BUDGET: Later that week, the King County Regional Homelessness Authority announced it is seeking up to $90 million ABOVE their existing budget.  Of that $90 million, approximately half of that ($50 million) is a high priority for KCRHA. If the city government were to share that priority cost with King County government (as it does with KCRHA’s baseline budget), then presumably, our City would need to provide another $25 million. As with many recent news articles, it’s reported that the City has a “deficit.”  Claiming there is a City budget deficit is not entirely accurate because that “deficit” is referring to only the City’s most well-known and flexible fund, the “General Fund.” But large portions of the new payroll tax revenue (JumpStart) — which has $43 million more than anticipated this year (2022) and is projected to have another $62 million more than the $233 million baseline for that revenue source in 2023 — can also be used to support people experiencing homelessness.

I look forward to seeing a detailed plan as to how KCRHA plans to enact their proposals. For example, one of their biggest requests is $5 million for “RV Safe Lots.” Like many constituents, I’ve felt some initial hesitation when remembering the City’s previous unsuccessful attempts to create RV Safe Lots. That said, I’m encouraged by KCRHA’s leadership and expertise. As we have seen from decades of attempts, reducing homelessness has no simple solution, which is why I’m encouraged by the creation of KCRHA and the work they do, because this regional problem requires a regional approach to help inpiduals meet their needs throughout King County, rather than concentrating all services within the City of Seattle.

  • To see Mayor’s Harrell’s Homelessness Action Plan website, CLICK HERE.
  • For the May 31, 2022 announcement of Mayor Harrell’s Homelessness Action Plan, CLICK HERE.

 

Addressing Derelict RVs: I appreciate the Harrell Administration’s recent efforts to intensify outreach to offer housing/services to occupants of illegally parked RVs, while also eventually enforcing parking laws. RV encampments have been prone to fire hazards and, in some cases, illicit activity. Moreover, the housing and service options offered provide great opportunity to help our neighbors get back on their feet.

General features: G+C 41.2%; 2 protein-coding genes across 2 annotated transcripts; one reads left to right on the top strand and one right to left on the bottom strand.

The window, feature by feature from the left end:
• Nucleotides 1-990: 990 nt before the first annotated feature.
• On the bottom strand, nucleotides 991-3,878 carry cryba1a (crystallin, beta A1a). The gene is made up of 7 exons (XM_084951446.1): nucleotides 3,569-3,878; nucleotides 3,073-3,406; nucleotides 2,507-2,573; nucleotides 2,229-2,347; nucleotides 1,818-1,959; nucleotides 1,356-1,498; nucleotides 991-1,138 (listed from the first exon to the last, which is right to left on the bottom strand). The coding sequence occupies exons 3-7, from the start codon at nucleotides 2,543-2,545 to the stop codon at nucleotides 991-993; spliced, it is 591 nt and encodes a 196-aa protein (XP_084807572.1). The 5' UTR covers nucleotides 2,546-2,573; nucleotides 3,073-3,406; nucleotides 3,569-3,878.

Permanent Low-Income Housing:
District 4 is home to several low-income housing projects including Gossett Place and the Marion West projects built by LIHI, Abora Court built by Bellwether Housing, Mercy Magnuson built by Mercy Housing, the Solid Ground Housing at Magnuson Park, and Cedar Crossing built by both Bellwether and Mercy Housing (250 affordable apartment units opening on top of the new Roosevelt light rail station). In addition to these projects subsidized by the City of Seattle’s Office of Housing, there are projects operated by the Seattle Housing Authority. District 4 also has had substantial non-subsidized “naturally occurring affordable housing,” although much of that housing has, unfortunately, been demolished by real estate developers in areas that the City previously upzoned.

(A key purpose of Council Bill 120325, which I sponsored with Councilmember Tammy Morales, was to inventory the rents and affordability levels of all rental housing in Seattle so that we could avoid future demolitions of affordable housing. While the bill was unfortunately vetoed, you can write to Council@seattle.gov to encourage Councilmembers to override it July 5.)

The 30-unit Tiny Home Village I worked with LIHI and Sound Transit to site, fund, and build will eventually give way within the next couple of years to a permanent housing tower. To enable that to happen, the City will eventually need to approve a partial “vacation” of the alley that currently pides the parcel into two.  To enable that large low-income project to move forward to create dozens of new units, I may need to introduce a special Resolution next month.


PUBLIC SAFETY

# of Officers Decrease, Police Response Times Increase

In my newsletters in April and May, I detailed the alarming reduction of officers and detectives at SPD – losing nearly 1/3 of our frontline officers and detectives, even as our city’s population has gone in the opposite direction:  growing by 25% in the past 10 years — from 600,000 people in 2010 to nearly 750,000 people today.  Meanwhile, we still don’t see sufficient emergency response alternatives in place yet. So it should be no surprise that it’s taken police longer to respond to violent crimes in progress (Priority 1 calls) and they are frequently unable to show up for the lowest priority calls.